November 2008: For The Record

Words: Dan KamysNovember 2008 For The Record

Educating an Industry

I receive several calls and emails each month from readers or interested people who have masonry-related questions, such as "Where should we move so that my husband can find more work as a restorative mason?" or "When should I use tuckpointing versus caulking?"

Recently, I received a call from a reader who wanted to know the number of schools offering masonry courses in the United States. On the surface, it seems like a straightforward question. But as I began to dig for information, I realized there are so many training facilities, high schools, colleges, and technical schools offering different aspects of masonry instruction that it's impossible to give a definitive answer. I responded with contact information for several different organizations, schools, etc.

I have been delighted over the last year I've worked as editor of Masonry to learn just how many educational opportunities there are in the United States and around the world for the masonry profession. Our industry truly cares about educating our young masons, certifying our working and veteran masons, and assuring we are doing our jobs to the highest of standards.  

Letter to the Editor

I recently read an article in the September issue of Masonry entitled "Total Flash in Action" by Michael Trunko. This article was presented as a case study, but seemed more like a run-of-the-mill advertisement to me. The product mentioned in such glowing terms is a very new product marketed by Mortar Net. It has no history, and the author suggests that the other alternative flashings such as copper were "expensive and time consuming." As President and C.E.O. of Advanced Building Products, I have been involved with the manufacturing and marketing of masonry flashings and drainage systems for 40 years. Copper flashings are manufactured in eight to 10 different weights. Some are laminated with other waterproofing products, while the heavier coppers are not. All of these copper flashings have a long history of outstanding performance as thru-wall flashings. Three-ounce, laminated copper fabric flashing is one of the most specified thru-wall flashings in the industry. This product is manufactured by at least four companies, comes with a lifetime warranty, and is about one-quarter the cost of the Total Flash product. For those who took the time to read the Trunko article, you will remember that he never did say what the Total Flash product costs.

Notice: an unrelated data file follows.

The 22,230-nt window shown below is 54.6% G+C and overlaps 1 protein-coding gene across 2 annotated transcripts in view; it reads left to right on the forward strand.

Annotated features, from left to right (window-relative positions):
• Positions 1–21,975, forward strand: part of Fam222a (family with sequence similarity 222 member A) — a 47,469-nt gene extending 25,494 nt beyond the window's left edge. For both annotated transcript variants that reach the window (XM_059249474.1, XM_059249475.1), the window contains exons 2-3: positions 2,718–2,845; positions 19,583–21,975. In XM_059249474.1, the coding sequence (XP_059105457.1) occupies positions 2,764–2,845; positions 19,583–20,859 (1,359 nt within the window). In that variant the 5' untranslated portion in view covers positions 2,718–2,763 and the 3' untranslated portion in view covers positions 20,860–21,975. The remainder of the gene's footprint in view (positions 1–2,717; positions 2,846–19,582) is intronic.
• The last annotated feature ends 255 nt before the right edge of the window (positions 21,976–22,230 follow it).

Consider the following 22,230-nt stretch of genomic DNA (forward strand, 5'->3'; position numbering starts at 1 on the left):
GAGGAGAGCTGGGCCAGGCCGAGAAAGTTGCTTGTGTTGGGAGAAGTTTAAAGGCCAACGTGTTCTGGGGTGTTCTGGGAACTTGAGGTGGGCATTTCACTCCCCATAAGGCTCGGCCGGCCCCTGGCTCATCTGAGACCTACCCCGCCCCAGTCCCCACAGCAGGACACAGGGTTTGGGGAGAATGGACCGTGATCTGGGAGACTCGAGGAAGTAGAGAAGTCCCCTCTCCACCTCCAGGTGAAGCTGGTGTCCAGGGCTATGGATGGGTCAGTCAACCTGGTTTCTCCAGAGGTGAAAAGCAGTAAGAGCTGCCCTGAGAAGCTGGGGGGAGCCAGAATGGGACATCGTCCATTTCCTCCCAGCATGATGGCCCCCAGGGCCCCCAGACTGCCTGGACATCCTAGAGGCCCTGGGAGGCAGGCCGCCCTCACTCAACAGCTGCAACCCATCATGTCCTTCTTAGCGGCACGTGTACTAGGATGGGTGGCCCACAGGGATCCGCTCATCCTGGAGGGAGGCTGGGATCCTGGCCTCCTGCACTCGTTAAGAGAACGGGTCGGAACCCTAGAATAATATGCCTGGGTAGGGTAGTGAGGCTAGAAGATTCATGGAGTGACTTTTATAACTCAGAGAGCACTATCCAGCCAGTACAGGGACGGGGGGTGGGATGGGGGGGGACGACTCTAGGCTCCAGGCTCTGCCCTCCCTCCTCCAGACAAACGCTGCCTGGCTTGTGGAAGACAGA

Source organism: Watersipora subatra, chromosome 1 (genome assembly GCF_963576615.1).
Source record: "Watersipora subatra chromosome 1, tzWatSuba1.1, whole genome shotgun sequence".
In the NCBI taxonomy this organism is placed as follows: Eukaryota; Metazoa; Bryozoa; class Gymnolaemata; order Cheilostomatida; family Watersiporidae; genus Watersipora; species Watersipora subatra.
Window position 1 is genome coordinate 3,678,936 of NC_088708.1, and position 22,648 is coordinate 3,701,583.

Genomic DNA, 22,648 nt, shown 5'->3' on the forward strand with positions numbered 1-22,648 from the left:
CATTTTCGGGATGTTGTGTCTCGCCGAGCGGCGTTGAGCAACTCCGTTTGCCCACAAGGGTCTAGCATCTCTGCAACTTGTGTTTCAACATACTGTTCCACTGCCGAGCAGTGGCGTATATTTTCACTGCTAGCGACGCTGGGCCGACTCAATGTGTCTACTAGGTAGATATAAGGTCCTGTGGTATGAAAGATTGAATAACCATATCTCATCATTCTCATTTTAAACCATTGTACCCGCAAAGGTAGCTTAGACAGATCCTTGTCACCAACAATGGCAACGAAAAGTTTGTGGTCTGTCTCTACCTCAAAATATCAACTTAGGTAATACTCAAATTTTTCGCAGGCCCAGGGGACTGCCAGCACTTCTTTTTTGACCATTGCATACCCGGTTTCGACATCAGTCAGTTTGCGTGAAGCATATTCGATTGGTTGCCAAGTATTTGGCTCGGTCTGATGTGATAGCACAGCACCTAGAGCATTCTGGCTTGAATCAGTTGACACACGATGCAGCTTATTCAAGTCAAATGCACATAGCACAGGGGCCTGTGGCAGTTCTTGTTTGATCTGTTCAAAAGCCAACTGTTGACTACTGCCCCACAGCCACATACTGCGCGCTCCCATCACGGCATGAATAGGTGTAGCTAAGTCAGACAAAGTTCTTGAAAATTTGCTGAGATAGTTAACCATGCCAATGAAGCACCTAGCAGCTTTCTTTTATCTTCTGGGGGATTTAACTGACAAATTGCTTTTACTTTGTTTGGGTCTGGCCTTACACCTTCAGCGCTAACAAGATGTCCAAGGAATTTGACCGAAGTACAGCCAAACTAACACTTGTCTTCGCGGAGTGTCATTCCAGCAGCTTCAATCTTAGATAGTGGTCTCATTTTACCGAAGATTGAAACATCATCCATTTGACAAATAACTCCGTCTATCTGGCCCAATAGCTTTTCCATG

New products will become available for the construction industry. This is called progress, and much of it is good. But before one proclaims that a new, un-proven product is less expensive, installs with less labor, or performs better than many of the existing products, do your homework. I've done mine, and I totally disagree with the findings of the "Total Flash in Action" article/advertisement.

Very truly yours, Richard A. Lolley President and C.E.O. Advanced Building Products, Inc.

We appreciate your letter. The case study written about Mortar Net's Total Flash product was, indeed, strictly editorial and was in no way paid for by the company. Therefore, it was not an advertisement, but simply an examination of how a product worked in a certain situation, expressed in the form of a case study. I believe our industry is full of exciting and innovative products, as you pointed out. Your company, along with many others in the masonry industry, is succeeding in moving our trade forward and assuring products and technologies remain high in quality. Thanks for all that you do.

— Jennifer Morrell Editor

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